In the Proceedings of the Estonian Academy of Sciences, Physics and Mathematics (2003), I saw the following sentence:

Surprisingly, in the case of developed markets, short-term $H$ results showed almost no persistance in memory.

If I understand the meaning of the Hurst exponent well enough, this means that developed markets are close to being efficient in micro-scales.

I've done some calculations on a week of data of EUR/USD prices from February 2012, and the Hurst exponent I've found (using the algorithm by sagemath) was around 0.5 (actually floating from 0.495 to 0.505). The prices were mid prices, sampled every second.

Do you think it is a "safe" to assume that in such small timescales (~1 sec.), in (highly-)developed markets, the Hurst exponent is ~0.5? That is, is it "safe" to assume that in these markets/timescales the pattern of the prices may be modelled by geometric Brownian motion, in which the standard deviation may change, but also may be assumed to be constant over short (~1 min.) time periods?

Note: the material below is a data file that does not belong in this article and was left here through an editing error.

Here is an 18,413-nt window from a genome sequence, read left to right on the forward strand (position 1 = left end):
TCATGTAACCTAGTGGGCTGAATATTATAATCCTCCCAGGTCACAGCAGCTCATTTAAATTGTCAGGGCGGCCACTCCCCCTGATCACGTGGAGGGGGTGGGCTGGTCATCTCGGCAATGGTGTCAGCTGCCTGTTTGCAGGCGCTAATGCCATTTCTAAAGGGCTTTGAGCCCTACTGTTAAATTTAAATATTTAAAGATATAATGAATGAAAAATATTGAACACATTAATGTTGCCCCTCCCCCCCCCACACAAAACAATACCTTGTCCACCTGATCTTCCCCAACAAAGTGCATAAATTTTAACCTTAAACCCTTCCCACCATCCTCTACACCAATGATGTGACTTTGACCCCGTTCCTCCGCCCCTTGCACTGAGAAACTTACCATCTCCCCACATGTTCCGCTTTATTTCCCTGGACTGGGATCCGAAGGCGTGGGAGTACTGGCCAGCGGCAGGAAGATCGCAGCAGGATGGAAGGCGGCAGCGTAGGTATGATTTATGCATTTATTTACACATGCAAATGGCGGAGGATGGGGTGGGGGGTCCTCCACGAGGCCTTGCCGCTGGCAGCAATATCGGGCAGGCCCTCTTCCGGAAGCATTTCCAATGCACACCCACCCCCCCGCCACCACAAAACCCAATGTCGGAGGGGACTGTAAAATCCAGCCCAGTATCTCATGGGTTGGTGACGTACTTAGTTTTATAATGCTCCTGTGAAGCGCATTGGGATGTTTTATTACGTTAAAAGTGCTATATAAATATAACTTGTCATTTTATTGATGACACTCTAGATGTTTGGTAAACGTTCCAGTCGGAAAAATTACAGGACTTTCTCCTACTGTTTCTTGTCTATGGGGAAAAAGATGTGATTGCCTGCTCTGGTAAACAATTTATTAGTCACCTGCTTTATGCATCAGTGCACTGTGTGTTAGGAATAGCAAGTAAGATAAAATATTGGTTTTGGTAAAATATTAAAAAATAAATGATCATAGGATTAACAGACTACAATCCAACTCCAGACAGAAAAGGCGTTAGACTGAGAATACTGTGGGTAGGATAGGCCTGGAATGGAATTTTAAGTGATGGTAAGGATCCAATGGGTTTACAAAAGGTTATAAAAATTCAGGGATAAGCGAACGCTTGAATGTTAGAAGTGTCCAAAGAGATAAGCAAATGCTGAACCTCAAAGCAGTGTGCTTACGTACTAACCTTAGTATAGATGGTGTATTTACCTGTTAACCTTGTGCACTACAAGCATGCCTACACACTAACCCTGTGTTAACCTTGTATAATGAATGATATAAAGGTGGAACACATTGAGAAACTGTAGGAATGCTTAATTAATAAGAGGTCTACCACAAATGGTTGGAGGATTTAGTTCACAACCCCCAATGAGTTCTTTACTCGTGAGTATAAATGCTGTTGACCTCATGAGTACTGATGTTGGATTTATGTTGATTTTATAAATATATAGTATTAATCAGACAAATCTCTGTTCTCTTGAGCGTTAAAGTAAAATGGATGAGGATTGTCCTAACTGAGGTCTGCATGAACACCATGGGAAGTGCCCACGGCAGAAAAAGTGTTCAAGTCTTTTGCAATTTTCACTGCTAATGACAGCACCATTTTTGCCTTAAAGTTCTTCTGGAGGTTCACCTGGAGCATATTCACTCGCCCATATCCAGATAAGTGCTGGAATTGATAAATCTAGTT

1 Answer 1


I don't believe it means they are efficient. It could only imply that your sample has no persistence (notice I'm not using the term auto-correlation) in the returns, if you did use returns instead of prices.

Evidence of EMH via the Hurst exponent is an extrapolation that you cannot make. It just says you cannot reject the null regarding this test. There are several ways in which markets could have inefficiencies while displaying H=0.5. It does not imply allocation efficiency, operational efficiency nor information efficiency.

A good counter-example is finding heteroskedasticity in the variance, which is not consistent with the EMH and consistent with finding no auto-correlation in the returns.


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